My first job as a graduate assistant in linguistics in 1965-66 was in Ilse Lehiste's acoustic phonetics lab at Ohio State, and for a time, I spent many hours running a Kay Sonagraph, making sonagrams (spectrograms) from taped informant sessions. I don't know how the variable bandpass filter was implemented, but you could see what was happening. The Sonagraph recorded a short sample of speech -- just a few seconds -- then replayed that over and over as the bandpass filter moved its band little by little.
A strip of special coated paper was strapped on a rotating drum, and an electrode burnt a line of varying darkness, depending on the output of the bandpass filter. The electrode moved upward on the drum (or downward, I can't remember), so you would be left at the end with a time vs. frequency analysis of the sample, with dark areas on the paper corresponding to the formants. At least for men's voices, you could also see the vertical striations for individual vocal cord vibrations, and count them to estimate the voice pitch.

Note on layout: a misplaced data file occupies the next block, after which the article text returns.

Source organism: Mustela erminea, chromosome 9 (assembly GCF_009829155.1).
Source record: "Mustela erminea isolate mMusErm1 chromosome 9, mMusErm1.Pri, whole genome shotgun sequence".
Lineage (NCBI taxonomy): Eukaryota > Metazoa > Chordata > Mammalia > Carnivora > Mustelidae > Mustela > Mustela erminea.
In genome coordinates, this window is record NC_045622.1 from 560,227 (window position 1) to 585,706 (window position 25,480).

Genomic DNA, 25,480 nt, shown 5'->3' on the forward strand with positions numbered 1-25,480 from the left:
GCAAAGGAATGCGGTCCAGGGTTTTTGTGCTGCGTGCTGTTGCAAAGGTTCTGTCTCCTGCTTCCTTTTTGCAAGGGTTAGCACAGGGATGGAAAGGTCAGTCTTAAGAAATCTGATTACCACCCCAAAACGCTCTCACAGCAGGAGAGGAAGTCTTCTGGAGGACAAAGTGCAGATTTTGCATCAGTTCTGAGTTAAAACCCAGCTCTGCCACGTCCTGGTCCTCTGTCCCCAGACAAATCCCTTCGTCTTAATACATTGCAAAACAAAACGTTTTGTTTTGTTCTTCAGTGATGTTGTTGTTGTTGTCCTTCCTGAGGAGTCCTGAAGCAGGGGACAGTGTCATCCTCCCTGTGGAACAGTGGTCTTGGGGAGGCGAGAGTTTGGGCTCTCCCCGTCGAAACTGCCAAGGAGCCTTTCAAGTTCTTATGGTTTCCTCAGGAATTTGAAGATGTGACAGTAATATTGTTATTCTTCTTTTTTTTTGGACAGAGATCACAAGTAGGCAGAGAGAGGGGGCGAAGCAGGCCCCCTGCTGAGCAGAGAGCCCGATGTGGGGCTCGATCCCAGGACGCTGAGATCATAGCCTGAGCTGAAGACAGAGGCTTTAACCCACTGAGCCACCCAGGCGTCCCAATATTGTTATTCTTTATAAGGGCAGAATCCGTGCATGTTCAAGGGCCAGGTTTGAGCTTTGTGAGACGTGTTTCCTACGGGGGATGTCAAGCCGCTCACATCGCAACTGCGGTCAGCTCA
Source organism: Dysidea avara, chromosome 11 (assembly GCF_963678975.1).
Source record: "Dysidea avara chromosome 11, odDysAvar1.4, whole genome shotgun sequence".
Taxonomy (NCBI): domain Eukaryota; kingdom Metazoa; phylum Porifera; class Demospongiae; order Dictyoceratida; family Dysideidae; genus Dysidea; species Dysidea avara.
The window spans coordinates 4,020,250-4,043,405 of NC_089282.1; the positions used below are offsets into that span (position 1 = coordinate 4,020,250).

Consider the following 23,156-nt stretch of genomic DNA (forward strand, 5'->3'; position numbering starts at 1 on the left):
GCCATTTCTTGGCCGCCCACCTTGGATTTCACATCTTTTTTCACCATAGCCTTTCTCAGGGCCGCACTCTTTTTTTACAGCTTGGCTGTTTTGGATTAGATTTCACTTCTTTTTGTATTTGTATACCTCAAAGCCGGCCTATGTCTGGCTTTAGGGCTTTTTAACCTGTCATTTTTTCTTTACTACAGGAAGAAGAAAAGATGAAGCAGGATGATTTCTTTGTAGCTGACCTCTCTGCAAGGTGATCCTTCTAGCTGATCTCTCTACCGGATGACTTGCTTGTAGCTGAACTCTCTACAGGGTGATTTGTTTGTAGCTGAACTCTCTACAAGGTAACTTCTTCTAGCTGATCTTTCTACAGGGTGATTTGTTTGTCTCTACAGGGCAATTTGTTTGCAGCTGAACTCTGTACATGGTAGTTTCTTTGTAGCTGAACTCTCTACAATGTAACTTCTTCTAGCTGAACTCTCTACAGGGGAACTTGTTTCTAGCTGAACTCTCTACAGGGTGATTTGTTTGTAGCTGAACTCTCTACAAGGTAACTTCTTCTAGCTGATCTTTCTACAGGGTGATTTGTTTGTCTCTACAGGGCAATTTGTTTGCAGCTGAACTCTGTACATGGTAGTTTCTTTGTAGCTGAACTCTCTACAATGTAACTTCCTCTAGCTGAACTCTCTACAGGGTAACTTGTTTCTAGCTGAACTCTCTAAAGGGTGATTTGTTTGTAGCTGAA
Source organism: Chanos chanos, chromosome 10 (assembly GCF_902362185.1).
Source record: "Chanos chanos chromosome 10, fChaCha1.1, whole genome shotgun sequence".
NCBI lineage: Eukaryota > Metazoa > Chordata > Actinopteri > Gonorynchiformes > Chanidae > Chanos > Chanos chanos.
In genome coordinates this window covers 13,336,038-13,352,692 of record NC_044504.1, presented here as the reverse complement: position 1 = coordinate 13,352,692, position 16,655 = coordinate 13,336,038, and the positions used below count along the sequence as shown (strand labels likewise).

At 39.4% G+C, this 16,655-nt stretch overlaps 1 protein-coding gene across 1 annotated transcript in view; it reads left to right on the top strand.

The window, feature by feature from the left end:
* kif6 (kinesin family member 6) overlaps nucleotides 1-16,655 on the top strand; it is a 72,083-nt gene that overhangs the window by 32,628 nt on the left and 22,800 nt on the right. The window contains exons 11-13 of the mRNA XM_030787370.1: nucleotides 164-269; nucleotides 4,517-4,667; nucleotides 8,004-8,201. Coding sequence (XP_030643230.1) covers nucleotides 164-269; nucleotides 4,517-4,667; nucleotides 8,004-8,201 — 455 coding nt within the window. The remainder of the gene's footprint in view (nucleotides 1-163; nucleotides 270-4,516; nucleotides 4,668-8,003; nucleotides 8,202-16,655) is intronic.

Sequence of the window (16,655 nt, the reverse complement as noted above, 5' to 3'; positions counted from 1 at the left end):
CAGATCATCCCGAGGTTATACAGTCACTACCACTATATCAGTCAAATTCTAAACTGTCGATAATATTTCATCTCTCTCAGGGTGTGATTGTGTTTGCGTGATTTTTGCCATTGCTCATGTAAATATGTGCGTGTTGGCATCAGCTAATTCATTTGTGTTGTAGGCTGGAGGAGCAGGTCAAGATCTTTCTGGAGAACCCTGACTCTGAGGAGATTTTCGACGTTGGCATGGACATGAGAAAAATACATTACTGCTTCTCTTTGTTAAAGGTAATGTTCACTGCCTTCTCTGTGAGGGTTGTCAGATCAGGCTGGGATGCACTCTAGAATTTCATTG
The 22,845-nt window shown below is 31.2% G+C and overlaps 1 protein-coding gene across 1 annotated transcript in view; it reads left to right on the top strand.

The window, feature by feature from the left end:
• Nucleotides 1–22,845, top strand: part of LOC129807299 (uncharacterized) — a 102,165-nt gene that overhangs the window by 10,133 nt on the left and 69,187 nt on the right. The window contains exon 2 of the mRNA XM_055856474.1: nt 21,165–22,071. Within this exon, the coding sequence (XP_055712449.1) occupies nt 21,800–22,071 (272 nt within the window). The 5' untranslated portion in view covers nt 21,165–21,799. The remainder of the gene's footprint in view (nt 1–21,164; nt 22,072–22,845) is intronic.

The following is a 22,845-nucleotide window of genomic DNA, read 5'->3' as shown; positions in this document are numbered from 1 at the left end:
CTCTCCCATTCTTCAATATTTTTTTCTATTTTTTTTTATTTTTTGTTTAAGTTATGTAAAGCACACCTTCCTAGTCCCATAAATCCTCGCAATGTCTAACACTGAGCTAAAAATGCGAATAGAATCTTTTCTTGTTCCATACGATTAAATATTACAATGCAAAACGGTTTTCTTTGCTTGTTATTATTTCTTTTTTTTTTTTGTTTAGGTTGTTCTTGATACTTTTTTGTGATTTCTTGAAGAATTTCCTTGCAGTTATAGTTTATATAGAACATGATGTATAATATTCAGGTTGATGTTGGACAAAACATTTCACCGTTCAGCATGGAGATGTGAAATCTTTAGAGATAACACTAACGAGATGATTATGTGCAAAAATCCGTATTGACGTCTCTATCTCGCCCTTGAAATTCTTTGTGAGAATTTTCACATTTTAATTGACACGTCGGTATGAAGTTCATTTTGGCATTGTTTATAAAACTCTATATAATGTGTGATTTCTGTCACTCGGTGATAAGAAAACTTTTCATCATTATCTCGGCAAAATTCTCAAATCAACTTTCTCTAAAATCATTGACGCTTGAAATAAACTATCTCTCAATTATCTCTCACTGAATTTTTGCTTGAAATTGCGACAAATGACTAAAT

At the time, Lehiste was investigating the acoustics of the overlong consonants of Estonian, and the rearticulations partway through the articulations of the consonants were clear on the Sonagrams as small bursts of energy (quite inaudible).